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How do I detect from within a shell script if its standard output is targetting a terminal or if it's piped to another process? (Case in point: I'd like to add escape codes to colorize output, but only when run interactively, but not when piped, similarly to what ls --color does.)

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Here are some more interesting test cases! <a href="serverfault.com/questions/156470/… for a script that is waiting on stdin</a> –  user940324 Sep 12 '11 at 10:20
@user940324 The correct link is serverfault.com/q/156470/197218 –  Palec Feb 19 '14 at 1:40

3 Answers 3

up vote 127 down vote accepted

Pure bash:

if [ -t 1 ] ; then echo terminal; fi

returns "terminal", because the output is going straight to you, while

(if [ -t 1 ] ; then echo terminal; fi) | cat

returns nothing, because the output is going to cat.

The -t flag is described in the man pages as

-t fd True if file descriptor fd is open and refers to a terminal.

and I take advantage of the usual file descriptor assignments

0:     stdin  
1:     stdout  
2:     stderr
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Does this work with fd's higher than 2? –  Kelvin May 14 '12 at 19:04
@Kelvin The man page snippet there suggest that it should, but those file descriptors are not assigned by default. –  dmckee May 14 '12 at 19:07
To clarify, the -t flag is specified in POSIX, and thus should work for any POSIX-compatible shell (that is, it's not a bash extension). pubs.opengroup.org/onlinepubs/009695399/utilities/test.html –  FireFly May 14 '13 at 14:12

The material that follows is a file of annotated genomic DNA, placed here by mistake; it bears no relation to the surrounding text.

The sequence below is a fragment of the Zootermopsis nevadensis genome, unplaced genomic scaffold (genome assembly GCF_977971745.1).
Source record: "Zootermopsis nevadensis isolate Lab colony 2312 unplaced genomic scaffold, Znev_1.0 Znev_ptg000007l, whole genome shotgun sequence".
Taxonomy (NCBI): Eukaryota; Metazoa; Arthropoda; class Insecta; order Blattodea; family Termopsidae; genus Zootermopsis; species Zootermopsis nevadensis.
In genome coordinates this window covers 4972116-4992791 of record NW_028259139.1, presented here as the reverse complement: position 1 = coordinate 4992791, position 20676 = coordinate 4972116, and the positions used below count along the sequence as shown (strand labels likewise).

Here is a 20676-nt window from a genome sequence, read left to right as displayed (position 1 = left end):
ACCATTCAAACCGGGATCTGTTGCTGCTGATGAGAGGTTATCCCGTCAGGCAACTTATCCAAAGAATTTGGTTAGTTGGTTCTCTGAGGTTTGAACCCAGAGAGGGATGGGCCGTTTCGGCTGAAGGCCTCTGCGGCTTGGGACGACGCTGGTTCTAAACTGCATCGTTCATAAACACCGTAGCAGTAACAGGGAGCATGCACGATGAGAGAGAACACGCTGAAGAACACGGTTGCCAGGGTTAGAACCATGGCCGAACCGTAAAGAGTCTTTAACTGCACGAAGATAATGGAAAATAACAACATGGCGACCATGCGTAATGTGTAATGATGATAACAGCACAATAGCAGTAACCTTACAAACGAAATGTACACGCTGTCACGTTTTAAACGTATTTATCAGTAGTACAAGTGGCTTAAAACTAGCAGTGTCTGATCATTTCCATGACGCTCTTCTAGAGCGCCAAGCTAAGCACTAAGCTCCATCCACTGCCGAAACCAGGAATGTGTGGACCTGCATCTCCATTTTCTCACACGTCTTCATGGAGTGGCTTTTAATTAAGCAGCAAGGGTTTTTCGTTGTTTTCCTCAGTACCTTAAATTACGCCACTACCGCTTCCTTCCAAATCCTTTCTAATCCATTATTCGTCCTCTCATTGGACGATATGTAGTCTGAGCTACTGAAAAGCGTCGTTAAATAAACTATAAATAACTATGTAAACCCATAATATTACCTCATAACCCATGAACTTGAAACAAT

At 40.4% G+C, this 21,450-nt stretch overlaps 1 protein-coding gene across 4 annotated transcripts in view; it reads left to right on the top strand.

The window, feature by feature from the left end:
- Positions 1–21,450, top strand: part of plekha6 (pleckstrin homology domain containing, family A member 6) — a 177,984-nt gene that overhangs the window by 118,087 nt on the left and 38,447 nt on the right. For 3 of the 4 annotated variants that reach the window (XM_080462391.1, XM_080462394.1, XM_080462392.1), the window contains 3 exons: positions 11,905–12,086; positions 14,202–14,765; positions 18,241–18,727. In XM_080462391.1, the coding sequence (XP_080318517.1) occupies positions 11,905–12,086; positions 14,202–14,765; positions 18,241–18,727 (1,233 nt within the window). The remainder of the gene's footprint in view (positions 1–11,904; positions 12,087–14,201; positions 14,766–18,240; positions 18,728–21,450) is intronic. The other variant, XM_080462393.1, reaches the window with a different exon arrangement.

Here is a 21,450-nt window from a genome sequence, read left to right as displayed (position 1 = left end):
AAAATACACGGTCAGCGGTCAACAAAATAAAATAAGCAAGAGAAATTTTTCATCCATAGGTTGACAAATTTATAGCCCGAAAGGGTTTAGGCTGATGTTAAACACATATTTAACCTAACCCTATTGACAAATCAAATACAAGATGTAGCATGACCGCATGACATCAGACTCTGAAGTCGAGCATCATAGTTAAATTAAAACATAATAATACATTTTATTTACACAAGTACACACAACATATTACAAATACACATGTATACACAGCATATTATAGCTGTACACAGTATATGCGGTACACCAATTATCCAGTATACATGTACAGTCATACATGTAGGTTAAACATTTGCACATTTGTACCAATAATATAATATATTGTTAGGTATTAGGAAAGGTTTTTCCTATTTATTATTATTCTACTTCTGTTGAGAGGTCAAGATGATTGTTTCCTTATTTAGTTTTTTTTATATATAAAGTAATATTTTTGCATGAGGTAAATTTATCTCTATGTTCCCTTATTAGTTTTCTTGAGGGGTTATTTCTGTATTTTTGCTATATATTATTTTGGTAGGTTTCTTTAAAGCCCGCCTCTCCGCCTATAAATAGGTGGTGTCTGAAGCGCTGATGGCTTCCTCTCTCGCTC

@dmckee I'm not a newbie, but you surprised me! Never thought about it! –  tmow Nov 7 '14 at 10:38

The command test (builtin in bash), has an option to check if a file descriptor is a tty.

if [ -t 1 ]; then
    # stdout is a tty

See "man test" or "man bash" and search for "-t"

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+1 for "man test" because /usr/bin/test will work even in a shell that doesn't implement -t in its build-in test –  Neil Mayhew Aug 14 '13 at 20:45
As noted by FireFly in dmckee's answer, a shell which doesn't implement -t doesn't conform to POSIX. –  scy Oct 8 '13 at 15:38

You don't mention which shell you are using, but in Bash, you can do this:


if [[ -t 1 ]]; then
    # stdout is a terminal
    # stdout is not a terminal
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